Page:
definition of recession
The new GDP number will be released later this week. Traditionally a recession is defined as a fall in GDP in two successive quarters. The US economy shrank in the first quarter of 2022. This means that if the second quarter number shows a second straight economic contraction, the United States will be in a recession—maybe. It seems that Team Biden is looking to change the definition of recession.
Perhaps to reverse the slide toward a red wave in the midterms, the President and his team are signaling they are trying to change the recession definition. This way, they can tell the voter all is well in the economy:
“The technical definition [of a recession] is not two negative quarters,” insisted Biden economist Brian Deese on Monday, citing the National Bureau of Economic Research’s broader characterization: “a significant decline in economic activity that is spread across the economy and that lasts more than a few months.” A White House blog post made a similar argument.
Biden uses the large number of people returning to work post-covid is why two-quarters of contraction will not be called a recession.
The president himself said, “We’re not going to be in a recession, in my view,” speaking to reporters Monday. He commented after a virtual meeting with corporate leaders to discuss a continuing shortage of semiconductors.
“My hope is we go from this rapid growth to steady growth,” Biden said while noting that the US unemployment rate of 3.6% is historically low.
Even the White House Council of Economic Advisers is fudging the definition of a recession.”
What is a recession? While some maintain that two consecutive quarters of falling real GDP constitute a recession, that is neither the official definition nor the way economists evaluate the state of the business cycle. Instead, both official determinations of recessions and economists’ assessment of economic activity are based on a holistic look at the data—including the labor market, consumer and business spending, industrial production, and incomes. Based on these data, it is unlikely that the decline in GDP in the first quarter of this year—even if followed by another GDP decline in the second quarter—indicates a recession.
The White House is so very busy dealing with other crises to spend time redefining a recession. Therefore being a good American, I decided to help with a few ideas that fit their idea of getting Americans to forget they can’t afford to put gas in their tank and/or put food on their table:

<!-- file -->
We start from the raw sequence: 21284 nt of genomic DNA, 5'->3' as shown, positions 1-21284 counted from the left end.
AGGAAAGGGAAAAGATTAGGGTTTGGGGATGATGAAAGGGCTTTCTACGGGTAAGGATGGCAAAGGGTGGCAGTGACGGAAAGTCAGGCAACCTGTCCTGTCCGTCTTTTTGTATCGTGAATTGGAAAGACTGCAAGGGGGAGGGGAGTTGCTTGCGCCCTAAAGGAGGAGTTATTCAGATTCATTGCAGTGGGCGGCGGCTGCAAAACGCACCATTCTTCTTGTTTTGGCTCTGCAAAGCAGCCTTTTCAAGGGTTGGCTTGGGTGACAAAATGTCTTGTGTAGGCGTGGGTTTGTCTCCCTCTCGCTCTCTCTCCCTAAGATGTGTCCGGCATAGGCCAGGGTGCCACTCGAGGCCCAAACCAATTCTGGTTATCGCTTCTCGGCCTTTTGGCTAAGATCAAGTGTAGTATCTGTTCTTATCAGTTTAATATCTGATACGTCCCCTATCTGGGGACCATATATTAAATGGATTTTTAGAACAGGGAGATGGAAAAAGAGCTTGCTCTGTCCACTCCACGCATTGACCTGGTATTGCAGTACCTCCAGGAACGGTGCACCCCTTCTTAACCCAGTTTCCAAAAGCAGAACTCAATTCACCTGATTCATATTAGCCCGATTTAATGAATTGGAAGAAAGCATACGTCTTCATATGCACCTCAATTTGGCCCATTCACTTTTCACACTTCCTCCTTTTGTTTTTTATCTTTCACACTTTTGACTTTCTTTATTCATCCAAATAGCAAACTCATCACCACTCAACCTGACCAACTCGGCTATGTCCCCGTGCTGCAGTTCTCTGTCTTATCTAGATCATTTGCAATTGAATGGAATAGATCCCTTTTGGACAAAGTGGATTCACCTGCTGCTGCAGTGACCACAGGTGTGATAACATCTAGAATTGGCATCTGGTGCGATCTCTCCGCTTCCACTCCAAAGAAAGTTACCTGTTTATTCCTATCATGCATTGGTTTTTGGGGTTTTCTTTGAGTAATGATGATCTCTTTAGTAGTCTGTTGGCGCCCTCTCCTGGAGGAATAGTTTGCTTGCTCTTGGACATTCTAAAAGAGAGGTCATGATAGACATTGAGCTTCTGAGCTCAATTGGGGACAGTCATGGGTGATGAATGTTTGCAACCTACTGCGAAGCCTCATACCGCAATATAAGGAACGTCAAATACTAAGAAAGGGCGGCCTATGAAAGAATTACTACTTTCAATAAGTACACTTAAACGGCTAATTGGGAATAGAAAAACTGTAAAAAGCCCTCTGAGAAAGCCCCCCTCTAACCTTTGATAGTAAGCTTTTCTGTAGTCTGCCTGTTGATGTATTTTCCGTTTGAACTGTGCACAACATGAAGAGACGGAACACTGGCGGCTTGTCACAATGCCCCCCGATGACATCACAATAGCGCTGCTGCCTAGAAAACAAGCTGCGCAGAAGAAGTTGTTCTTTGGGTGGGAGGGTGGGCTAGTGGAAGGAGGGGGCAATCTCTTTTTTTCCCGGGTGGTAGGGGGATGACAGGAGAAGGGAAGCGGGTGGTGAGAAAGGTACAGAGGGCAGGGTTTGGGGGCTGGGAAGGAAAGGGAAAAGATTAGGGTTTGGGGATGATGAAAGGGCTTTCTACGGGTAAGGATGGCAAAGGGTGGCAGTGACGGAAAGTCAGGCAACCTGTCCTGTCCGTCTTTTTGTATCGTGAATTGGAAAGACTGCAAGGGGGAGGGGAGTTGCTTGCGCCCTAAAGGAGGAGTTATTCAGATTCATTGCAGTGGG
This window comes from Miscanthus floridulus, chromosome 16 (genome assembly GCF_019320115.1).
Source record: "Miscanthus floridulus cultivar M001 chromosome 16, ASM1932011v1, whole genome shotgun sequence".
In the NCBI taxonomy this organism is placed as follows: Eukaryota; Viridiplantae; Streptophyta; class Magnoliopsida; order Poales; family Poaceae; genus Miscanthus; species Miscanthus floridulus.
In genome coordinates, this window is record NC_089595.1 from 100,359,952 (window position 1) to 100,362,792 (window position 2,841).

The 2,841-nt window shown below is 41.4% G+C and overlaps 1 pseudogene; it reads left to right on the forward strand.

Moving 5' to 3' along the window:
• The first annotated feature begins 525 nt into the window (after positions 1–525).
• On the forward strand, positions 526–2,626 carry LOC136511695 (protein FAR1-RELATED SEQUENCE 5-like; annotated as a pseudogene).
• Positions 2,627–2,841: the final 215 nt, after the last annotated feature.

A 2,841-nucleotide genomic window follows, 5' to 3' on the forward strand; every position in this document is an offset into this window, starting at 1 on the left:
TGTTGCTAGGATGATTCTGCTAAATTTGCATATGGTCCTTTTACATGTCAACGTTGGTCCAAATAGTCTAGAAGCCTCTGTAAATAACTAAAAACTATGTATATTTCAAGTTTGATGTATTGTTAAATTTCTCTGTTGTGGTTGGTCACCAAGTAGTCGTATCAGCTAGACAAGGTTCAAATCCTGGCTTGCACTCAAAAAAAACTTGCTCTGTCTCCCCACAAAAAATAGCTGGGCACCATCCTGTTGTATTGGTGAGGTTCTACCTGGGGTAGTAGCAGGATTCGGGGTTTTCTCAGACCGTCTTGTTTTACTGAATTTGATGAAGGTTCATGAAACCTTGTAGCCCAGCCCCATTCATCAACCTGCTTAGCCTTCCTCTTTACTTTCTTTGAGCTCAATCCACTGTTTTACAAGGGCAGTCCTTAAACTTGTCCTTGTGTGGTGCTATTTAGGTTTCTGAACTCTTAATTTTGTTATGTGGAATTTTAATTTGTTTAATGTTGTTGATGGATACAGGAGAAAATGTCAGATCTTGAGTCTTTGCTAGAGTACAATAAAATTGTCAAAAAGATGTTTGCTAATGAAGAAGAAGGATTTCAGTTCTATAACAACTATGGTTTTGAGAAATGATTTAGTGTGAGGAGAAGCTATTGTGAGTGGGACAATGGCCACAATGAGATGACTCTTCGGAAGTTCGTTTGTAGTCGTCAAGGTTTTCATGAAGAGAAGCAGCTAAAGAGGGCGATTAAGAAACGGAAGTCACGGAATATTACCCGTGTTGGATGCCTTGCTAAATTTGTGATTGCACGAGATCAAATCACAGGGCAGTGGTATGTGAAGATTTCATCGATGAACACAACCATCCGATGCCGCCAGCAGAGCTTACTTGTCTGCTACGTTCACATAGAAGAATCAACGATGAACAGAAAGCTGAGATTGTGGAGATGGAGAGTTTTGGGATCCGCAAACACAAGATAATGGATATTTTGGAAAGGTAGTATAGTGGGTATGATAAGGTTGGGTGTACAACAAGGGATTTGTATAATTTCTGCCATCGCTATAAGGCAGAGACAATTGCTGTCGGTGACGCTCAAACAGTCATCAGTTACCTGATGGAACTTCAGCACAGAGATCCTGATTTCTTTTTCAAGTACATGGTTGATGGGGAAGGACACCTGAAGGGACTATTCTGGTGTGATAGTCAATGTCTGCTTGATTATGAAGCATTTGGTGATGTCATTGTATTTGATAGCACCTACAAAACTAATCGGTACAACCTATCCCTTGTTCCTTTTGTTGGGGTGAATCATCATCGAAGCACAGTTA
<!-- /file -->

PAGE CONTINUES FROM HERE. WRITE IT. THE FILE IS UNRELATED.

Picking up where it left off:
- A recession is when the economy is so bad that President Biden reopens the Keystone pipeline and allows drilling at ANWR.
- Kamala Harris goes to the southern border two quarters in a row.
- Six straight months where Iran’s Supreme Leader is not discovered sleeping with a goat.
- Things are so bad that Paul Pelosi passes up two opportunities for insider trading.
- Two negative quarters PLUS a cow and a goat run to the top of the Empire State Bldg,
- MSNBC goes two weeks without declaring the end of democracy, and/or the GOP is evil.
- Two consecutive quarters that Putin does not take off his shirt and ride a horse.
- Former President Trump, Former presidential Candidate Hillary Clinton, and former Georgia Governor Candidate Stacy Abrams all stopped complaining that their last election was stolen from them.
- Biden still keeps an open border, but he puts up a toll booth to replace some of the overspending by the Democratic Party-controlled Congress.
- The NY Jets win two Super Bowls in a row (if they pick this one, there won’t be a recession under a Democratic President for at least a century).
- Adam Schiff passes up two opportunities to leak fake anti-Republican information.
You may believe the above suggestions are crazy. However, these suggestions are not crazier than redefining a recession to convince Americans that Biden’s declining economy is not a recession.
definition of recession